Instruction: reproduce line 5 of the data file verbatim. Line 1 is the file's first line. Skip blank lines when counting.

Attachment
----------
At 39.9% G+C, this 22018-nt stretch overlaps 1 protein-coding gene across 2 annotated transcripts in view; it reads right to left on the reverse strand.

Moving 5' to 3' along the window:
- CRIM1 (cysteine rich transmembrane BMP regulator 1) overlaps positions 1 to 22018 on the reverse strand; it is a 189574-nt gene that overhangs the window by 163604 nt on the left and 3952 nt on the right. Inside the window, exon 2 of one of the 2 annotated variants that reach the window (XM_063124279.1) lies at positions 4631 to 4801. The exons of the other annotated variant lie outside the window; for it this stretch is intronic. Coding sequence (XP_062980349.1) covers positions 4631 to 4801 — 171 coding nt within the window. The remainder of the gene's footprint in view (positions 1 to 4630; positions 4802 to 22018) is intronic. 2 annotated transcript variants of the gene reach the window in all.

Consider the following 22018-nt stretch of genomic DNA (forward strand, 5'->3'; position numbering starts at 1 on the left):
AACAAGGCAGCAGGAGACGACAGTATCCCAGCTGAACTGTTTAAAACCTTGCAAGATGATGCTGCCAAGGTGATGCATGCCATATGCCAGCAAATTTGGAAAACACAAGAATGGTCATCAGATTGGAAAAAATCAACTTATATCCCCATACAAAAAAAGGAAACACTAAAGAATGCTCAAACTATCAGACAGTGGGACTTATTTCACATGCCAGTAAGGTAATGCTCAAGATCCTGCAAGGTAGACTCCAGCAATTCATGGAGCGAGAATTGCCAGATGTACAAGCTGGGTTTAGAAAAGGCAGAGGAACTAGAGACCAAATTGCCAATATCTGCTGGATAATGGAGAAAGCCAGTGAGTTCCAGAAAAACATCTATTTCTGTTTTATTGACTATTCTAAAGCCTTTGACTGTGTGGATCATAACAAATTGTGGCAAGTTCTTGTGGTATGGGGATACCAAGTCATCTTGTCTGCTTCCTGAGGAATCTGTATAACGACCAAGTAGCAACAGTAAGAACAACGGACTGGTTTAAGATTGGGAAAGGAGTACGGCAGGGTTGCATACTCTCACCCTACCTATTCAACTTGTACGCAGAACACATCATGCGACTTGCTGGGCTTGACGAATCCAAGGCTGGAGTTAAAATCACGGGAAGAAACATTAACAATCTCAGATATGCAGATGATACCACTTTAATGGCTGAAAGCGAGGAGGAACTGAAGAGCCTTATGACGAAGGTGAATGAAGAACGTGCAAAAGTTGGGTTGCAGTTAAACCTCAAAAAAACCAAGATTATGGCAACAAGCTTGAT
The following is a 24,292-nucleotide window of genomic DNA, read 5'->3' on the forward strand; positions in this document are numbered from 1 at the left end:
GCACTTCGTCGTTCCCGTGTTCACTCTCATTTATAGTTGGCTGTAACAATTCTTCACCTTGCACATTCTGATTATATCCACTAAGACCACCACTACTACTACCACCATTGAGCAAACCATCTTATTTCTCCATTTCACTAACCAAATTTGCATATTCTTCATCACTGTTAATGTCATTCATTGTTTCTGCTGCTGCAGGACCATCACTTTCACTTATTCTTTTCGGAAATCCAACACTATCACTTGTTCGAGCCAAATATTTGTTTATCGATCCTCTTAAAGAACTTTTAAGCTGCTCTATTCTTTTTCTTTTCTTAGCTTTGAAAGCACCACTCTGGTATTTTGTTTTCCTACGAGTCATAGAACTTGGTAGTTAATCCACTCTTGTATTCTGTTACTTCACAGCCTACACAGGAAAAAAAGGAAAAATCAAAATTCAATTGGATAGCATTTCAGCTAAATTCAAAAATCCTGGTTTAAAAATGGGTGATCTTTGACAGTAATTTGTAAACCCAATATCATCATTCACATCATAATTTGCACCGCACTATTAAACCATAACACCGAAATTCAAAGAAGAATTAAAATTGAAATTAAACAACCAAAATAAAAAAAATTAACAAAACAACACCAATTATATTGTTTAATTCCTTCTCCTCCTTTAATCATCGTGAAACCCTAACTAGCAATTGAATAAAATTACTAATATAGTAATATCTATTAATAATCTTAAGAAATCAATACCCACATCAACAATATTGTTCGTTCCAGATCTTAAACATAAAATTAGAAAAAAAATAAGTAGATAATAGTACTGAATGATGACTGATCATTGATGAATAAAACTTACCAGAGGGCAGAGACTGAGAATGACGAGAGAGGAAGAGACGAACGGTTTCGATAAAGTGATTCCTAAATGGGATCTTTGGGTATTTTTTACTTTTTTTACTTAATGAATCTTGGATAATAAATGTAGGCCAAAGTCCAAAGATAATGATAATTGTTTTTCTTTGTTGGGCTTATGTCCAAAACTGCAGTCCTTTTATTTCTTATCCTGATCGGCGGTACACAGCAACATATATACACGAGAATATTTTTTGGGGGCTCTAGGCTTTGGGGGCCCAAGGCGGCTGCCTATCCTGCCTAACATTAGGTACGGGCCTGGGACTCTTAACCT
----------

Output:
AACAAGGCAGCAGGAGACGACAGTATCCCAGCTGAACTGTTTAAAACCTTGCAAGATGATGCTGCCAAGGTGATGCATGCCATATGCCAGCAAATTTGGAAAACACAAGAATGGTCATCAGATTGGAAAAAATCAACTTATATCCCCATACAAAAAAAGGAAACACTAAAGAATGCTCAAACTATCAGACAGTGGGACTTATTTCACATGCCAGTAAGGTAATGCTCAAGATCCTGCAAGGTAGACTCCAGCAATTCATGGAGCGAGAATTGCCAGATGTACAAGCTGGGTTTAGAAAAGGCAGAGGAACTAGAGACCAAATTGCCAATATCTGCTGGATAATGGAGAAAGCCAGTGAGTTCCAGAAAAACATCTATTTCTGTTTTATTGACTATTCTAAAGCCTTTGACTGTGTGGATCATAACAAATTGTGGCAAGTTCTTGTGGTATGGGGATACCAAGTCATCTTGTCTGCTTCCTGAGGAATCTGTATAACGACCAAGTAGCAACAGTAAGAACAACGGACTGGTTTAAGATTGGGAAAGGAGTACGGCAGGGTTGCATACTCTCACCCTACCTATTCAACTTGTACGCAGAACACATCATGCGACTTGCTGGGCTTGACGAATCCAAGGCTGGAGTTAAAATCACGGGAAGAAACATTAACAATCTCAGATATGCAGATGATACCACTTTAATGGCTGAAAGCGAGGAGGAACTGAAGAGCCTTATGACGAAGGTGAATGAAGAACGTGCAAAAGTTGGGTTGCAGTTAAACCTCAAAAAAACCAAGATTATGGCAACAAGCTTGAT